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This chapter is from the book

This chapter is from the book

Logical Attacks

The Logical Attacks section focuses on the abuse or exploitation of a web application’s logic flow. Application logic is the expected procedural flow used in order to perform a certain action. Password recovery, account registration, auction bidding, and eCommerce purchases are all examples of application logic. A web site may require a user to correctly perform a specific multi-step process to complete a particular action. An attacker may be able to circumvent or misuse these features to harm a web site and its users.

Abuse of Functionality

Abuse of Functionality is an attack technique that uses a web site’s own features and functionality to consume, defraud, or circumvent access control mechanisms. Some functionality of a web site, possibly even security features, may be abused to cause unexpected behavior. When a piece of functionality is open to abuse, an attacker could potentially annoy other users or perhaps defraud the system entirely. The potential and level of abuse will vary from web site to web site and application to application.

Abuse of Functionality techniques are often intertwined with other categories of web application attacks, such as performing an encoding attack to introduce a query string that turns a web search function into a remote web proxy. Abuse of Functionality attacks are also commonly used as a force multiplier. For example, an attacker can inject a Cross-site Scripting snippet into a web-chat session and then use the built-in broadcast function to propagate the malicious code throughout the site.

In a broad view, all effective attacks against computer-based systems entail Abuse of Functionality issues. Specifically, this definition describes an attack that has subverted a useful web application for a malicious purpose with little or no modification to the original function.

Abuse of Functionality Examples

Examples of Abuse of Functionality include

  1. Using a web site’s search function to access restricted files outside of a web directory.
  2. Subverting a file upload subsystem to replace critical internal configuration files.
  3. Performing a DoS by flooding a web-login system with good usernames and bad passwords to lock out legitimate users when the allowed login retry limit is exceeded.

Other real-world examples are described in the following sections.

Matt Wright’s FormMail

The PERL-based web application "FormMail" was normally used to transmit user- supplied form data to a preprogrammed email address. The script offered an easy-to-use solution for web sites to gather feedback. For this reason, the FormMail script was one of the most popular CGI programs online. Unfortunately, this same high degree of utility and ease of use was abused by remote attackers to send email to any remote recipient. In short, this web application was transformed into a spam-relay engine with a single browser web request. An attacker merely has to craft a URL that supplied the desired email parameters and perform an HTTP GET to the CGI, such as the following:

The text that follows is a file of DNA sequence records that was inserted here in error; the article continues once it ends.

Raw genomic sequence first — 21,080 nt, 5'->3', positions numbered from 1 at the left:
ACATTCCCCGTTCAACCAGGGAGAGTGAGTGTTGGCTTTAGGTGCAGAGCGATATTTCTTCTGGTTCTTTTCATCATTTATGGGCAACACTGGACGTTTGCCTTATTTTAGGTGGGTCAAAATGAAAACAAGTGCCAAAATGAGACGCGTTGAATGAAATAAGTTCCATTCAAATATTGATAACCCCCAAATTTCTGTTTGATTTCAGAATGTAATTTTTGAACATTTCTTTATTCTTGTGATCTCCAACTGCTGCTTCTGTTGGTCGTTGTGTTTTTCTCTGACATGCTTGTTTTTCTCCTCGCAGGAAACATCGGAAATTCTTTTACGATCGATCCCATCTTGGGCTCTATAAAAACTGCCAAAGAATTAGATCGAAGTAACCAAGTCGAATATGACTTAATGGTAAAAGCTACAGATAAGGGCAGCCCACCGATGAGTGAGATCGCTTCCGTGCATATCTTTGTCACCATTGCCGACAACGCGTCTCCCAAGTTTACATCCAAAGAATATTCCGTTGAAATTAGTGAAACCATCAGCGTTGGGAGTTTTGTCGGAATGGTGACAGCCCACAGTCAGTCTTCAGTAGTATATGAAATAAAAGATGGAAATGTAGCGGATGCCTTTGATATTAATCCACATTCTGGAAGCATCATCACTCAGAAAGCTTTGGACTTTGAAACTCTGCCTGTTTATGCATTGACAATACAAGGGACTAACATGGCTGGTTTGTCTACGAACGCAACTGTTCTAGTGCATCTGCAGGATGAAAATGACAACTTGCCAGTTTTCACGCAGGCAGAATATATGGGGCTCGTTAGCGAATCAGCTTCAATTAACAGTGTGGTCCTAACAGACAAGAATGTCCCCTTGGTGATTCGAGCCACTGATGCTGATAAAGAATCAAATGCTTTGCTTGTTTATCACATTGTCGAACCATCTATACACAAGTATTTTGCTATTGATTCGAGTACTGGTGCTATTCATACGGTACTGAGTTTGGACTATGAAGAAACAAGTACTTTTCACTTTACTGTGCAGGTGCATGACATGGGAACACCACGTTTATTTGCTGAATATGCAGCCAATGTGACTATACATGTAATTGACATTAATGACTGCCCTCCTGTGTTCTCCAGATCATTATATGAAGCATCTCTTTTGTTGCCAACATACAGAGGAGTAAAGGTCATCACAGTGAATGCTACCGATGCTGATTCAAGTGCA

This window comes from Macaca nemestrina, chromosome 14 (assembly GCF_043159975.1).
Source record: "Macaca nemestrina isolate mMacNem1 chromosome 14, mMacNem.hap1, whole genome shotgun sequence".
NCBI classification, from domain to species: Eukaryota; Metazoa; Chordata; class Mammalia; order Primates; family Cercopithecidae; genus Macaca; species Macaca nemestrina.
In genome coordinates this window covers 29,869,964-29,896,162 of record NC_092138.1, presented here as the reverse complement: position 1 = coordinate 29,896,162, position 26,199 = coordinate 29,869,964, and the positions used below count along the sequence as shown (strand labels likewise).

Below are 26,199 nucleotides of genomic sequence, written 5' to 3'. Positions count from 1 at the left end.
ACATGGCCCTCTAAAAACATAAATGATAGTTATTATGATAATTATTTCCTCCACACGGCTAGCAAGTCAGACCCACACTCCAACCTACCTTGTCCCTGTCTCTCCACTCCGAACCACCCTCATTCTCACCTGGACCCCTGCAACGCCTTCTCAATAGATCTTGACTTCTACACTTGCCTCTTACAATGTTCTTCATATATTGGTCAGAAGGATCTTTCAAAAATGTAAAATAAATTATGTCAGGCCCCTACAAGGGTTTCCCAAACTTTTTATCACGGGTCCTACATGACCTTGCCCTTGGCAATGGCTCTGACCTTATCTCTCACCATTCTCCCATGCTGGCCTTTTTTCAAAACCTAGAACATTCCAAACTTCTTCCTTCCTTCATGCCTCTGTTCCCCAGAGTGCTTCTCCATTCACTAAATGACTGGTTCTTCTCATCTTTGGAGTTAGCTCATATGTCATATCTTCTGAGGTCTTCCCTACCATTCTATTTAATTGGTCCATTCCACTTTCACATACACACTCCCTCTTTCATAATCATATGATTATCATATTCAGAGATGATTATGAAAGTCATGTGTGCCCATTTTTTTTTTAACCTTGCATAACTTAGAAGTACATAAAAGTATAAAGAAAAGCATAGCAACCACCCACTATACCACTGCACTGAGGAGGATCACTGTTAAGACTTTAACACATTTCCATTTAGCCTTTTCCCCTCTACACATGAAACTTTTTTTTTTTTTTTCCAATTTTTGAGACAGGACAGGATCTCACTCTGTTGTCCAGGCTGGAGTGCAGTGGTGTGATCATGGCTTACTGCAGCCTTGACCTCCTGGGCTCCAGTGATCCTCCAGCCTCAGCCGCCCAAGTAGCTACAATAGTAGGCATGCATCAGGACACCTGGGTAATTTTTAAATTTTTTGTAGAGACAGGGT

http://example/cgi-bin/FormMail.pl?recipient=email@victim.example&message=you%20got%20spam

An email would be dutifully generated, with the web server acting as the sender, allowing the attacker to be fully proxied by the web application. Because no security mechanisms existed for this version of the script, the only viable defensive measure was to rewrite the script with a hard-coded email address. Barring that, site operators were forced to remove or replace the web application entirely.

Macromedia’s Cold Fusion

Sometimes basic administrative tools are embedded within web applications that can be easily used for unintended purposes. For example, Macromedia’s Cold Fusion by default has a built-in module for viewing source code that is universally accessible. Abuse of this module can result in critical web application information leakage. Often these types of modules are not sample files or extraneous functions, but critical system components. This makes disabling these functions problematic since they are tied to existing web application systems.

Smartwin CyberOffice Shopping Cart Price Modification

Abuse of Functionality occurs when an attacker alters data in an unanticipated way in order to modify the behavior of the web application. For example, the CyberOffice shopping cart can be abused by changing the hidden price field within the web form. The web page is downloaded normally, edited, and then resubmitted with the prices set to any desired value.

Apache Countermeasures for Abuse of Functionality

Prevention of these kinds of attacks depends largely upon designing web applications with core principles of security. Specifically this entails implementing with the least-privilege principle: web applications should only perform their intended function, on the intended data, for their intended customers, and nothing more. Furthermore, web applications should also verify all user-supplied input to ensure that proper parameters are being passed from the client.

Many web sites are vulnerable to Abuse of Functionality threats. They rely solely on security through obscurity for protection. We strongly recommended that the functionality and purpose of each web application be clearly documented. This will allow implementers and auditors to quickly identify functions that could be subject to abuse before bringing these systems online.

With specific regard to Apache, utilizing the CIS Apache Benchmark Scoring Tool will assist with locking down the web server and applying the principle of least privilege by restricting the capabilities of the Apache user account, disabling un-needed modules, and updating permissions on directories and files.

References

Denial of Service